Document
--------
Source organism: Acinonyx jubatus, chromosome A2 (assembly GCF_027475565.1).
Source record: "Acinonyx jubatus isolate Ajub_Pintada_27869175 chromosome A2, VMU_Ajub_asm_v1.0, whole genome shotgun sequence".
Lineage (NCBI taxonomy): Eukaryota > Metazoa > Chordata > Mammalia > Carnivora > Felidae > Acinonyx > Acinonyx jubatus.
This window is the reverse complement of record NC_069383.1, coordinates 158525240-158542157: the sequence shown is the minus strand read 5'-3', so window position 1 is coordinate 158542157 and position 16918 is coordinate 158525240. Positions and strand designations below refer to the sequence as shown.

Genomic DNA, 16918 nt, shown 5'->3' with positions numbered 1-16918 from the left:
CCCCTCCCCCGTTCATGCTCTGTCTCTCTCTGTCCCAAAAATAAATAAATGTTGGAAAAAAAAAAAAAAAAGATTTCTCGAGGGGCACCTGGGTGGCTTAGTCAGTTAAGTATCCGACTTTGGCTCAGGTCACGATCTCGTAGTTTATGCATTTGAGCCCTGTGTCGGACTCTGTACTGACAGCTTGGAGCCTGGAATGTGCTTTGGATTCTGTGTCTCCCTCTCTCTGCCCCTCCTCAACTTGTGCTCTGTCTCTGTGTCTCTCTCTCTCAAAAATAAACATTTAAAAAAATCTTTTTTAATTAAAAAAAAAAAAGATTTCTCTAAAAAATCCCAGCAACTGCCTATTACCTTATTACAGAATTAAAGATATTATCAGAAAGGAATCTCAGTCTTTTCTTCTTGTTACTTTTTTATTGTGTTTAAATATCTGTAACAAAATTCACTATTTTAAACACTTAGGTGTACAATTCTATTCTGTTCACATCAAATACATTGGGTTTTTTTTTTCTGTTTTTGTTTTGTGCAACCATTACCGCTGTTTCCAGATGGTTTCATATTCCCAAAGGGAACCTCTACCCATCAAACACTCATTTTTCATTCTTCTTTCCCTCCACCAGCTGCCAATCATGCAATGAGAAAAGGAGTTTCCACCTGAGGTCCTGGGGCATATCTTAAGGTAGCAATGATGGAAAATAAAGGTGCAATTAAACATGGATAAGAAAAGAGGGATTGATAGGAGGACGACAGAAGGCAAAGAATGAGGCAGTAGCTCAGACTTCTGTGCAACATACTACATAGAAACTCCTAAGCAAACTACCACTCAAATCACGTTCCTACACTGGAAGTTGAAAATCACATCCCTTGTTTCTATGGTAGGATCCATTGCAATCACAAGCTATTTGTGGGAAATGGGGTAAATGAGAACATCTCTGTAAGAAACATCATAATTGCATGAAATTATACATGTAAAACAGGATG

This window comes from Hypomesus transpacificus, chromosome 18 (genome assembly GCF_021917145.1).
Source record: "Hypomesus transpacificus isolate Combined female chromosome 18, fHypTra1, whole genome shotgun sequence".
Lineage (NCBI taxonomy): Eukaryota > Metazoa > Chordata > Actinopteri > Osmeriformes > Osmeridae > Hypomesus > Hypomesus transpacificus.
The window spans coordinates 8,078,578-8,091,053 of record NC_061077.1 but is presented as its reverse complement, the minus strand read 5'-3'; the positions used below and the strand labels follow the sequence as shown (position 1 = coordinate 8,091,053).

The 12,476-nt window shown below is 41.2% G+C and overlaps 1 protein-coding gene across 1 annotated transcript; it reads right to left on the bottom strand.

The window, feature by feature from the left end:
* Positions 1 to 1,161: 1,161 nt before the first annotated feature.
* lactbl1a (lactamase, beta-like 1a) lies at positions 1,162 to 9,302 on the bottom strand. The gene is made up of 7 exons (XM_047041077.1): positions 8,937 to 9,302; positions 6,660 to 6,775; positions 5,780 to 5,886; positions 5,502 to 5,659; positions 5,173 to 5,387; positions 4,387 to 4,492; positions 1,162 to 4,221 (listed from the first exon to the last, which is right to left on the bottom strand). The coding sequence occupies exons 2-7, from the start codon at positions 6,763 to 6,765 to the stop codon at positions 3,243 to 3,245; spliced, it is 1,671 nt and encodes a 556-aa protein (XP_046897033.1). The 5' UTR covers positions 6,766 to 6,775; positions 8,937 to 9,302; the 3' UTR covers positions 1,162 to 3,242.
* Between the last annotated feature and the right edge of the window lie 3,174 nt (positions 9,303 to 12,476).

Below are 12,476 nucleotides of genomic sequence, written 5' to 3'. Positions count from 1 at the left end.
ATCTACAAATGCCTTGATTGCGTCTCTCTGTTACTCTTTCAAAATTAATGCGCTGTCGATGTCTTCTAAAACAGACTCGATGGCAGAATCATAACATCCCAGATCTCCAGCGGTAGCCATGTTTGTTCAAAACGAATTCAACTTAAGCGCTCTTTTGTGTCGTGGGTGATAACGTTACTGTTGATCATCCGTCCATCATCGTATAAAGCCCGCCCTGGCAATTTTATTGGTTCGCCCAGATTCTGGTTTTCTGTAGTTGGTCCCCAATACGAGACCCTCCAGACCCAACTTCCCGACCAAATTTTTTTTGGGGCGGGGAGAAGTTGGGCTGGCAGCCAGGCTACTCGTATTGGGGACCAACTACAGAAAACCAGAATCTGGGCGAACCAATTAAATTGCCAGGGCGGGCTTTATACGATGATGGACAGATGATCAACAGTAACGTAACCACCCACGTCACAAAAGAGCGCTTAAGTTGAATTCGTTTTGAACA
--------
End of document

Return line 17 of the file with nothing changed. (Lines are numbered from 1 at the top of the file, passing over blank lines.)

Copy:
ATCTACAAATGCCTTGATTGCGTCTCTCTGTTACTCTTTCAAAATTAATGCGCTGTCGATGTCTTCTAAAACAGACTCGATGGCAGAATCATAACATCCCAGATCTCCAGCGGTAGCCATGTTTGTTCAAAACGAATTCAACTTAAGCGCTCTTTTGTGTCGTGGGTGATAACGTTACTGTTGATCATCCGTCCATCATCGTATAAAGCCCGCCCTGGCAATTTTATTGGTTCGCCCAGATTCTGGTTTTCTGTAGTTGGTCCCCAATACGAGACCCTCCAGACCCAACTTCCCGACCAAATTTTTTTTGGGGCGGGGAGAAGTTGGGCTGGCAGCCAGGCTACTCGTATTGGGGACCAACTACAGAAAACCAGAATCTGGGCGAACCAATTAAATTGCCAGGGCGGGCTTTATACGATGATGGACAGATGATCAACAGTAACGTAACCACCCACGTCACAAAAGAGCGCTTAAGTTGAATTCGTTTTGAACA